"For over 55 years, the United States has played a leading role in global efforts to alleviate hunger and malnutrition and to enhance world food security through international food aid activities. The development and implementation of a U.S. global food security initiative, and commitments made by global leaders to support agricultural development, have increased Congress's focus on U.S. international food aid programs. The primary objectives for foreign food aid include providing emergency and humanitarian assistance in response to natural or manmade disasters, and promoting agricultural development and food security. The United States provides food aid for emergency food relief and to support development projects. The 2008 farm bill, the Food, Conservation, and Energy Act of 2008 (P.L. [Public Law] 110-246), authorizes through FY2012 and amends international food aid programs. These programs are primarily funded through the U.S. Department of Agriculture (USDA) and are administered either by USDA's Foreign Agricultural Service (FAS) or by the U.S. Agency for International Development (USAID). Federal foreign food aid is distributed primarily through five program authorities: the Food for Peace Act (P.L. 480), which includes four primary programs; Section 416(b) of the Agricultural Act of 1949; the Food for Progress Act of 1985; the McGovern-Dole International Food for Education and Child Nutrition Program; and the Local and Regional Procurement Pilot Project, which is a newly created pilot in the 2008 farm bill. In addition, the 2008 farm bill also reauthorizes the Bill Emerson Humanitarian Trust (BEHT), a reserve of commodities and cash for use in the Food for Peace programs to meet food aid needs."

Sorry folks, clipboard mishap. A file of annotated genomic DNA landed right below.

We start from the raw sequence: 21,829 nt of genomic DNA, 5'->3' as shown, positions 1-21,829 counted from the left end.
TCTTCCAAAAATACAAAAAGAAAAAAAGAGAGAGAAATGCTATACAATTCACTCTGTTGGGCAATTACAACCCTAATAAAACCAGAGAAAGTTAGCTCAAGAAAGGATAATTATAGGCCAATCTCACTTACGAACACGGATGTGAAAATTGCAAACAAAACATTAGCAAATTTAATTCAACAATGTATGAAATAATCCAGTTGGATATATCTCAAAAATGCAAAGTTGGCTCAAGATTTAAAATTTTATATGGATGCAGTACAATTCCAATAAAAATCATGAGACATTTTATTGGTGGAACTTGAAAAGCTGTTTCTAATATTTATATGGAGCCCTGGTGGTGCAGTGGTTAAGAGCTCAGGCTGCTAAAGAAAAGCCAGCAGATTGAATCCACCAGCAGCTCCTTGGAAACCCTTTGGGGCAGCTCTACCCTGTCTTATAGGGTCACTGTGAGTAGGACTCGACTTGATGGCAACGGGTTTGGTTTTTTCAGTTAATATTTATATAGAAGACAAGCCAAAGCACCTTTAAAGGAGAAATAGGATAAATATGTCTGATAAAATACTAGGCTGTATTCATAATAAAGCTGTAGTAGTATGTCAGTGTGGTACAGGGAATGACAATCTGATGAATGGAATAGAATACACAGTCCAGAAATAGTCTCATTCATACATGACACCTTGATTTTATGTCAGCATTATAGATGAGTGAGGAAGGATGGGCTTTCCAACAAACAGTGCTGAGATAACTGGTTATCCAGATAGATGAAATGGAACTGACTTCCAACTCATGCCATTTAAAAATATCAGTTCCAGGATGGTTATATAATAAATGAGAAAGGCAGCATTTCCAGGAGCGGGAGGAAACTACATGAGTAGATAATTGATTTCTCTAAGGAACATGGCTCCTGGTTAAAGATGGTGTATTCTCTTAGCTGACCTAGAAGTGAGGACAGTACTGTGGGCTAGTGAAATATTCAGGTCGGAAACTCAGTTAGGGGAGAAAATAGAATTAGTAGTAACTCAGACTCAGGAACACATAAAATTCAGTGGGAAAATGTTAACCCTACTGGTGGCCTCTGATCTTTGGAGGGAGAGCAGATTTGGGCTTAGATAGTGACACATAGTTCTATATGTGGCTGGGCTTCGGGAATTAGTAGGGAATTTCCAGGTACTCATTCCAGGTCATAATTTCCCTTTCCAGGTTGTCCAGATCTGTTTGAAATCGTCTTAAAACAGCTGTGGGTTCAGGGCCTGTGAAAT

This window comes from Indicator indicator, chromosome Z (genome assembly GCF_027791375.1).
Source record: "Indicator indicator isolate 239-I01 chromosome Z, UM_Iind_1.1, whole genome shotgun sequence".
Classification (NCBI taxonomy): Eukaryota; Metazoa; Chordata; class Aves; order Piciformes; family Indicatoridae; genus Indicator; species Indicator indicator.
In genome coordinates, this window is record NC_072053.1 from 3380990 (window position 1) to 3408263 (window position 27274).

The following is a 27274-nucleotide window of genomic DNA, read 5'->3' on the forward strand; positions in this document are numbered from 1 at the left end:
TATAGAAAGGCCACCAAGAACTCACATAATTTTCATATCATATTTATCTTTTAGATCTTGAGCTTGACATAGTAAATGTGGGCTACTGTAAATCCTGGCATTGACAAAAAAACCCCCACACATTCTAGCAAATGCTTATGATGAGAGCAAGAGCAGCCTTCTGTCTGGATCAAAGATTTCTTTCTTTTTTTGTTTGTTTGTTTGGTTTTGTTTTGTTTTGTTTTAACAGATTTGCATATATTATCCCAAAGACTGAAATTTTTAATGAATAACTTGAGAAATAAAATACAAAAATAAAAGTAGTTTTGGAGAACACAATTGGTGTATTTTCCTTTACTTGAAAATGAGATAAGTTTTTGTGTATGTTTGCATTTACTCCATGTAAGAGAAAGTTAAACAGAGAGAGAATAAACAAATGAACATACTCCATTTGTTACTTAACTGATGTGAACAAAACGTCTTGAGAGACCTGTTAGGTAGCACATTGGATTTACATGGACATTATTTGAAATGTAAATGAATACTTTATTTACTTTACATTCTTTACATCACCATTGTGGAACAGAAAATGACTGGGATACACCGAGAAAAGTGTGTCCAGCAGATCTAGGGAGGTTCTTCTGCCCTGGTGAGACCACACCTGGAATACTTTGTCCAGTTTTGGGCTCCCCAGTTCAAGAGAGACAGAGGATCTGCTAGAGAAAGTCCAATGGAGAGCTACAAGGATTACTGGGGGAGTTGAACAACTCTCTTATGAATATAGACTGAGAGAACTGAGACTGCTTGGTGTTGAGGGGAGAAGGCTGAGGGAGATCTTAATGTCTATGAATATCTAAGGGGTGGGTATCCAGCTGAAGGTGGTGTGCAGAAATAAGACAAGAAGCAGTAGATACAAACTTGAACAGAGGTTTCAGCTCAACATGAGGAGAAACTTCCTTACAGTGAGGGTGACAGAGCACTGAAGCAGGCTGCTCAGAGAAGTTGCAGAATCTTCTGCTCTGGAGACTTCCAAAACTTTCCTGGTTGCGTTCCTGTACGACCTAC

CRS Report for Congress, R41072
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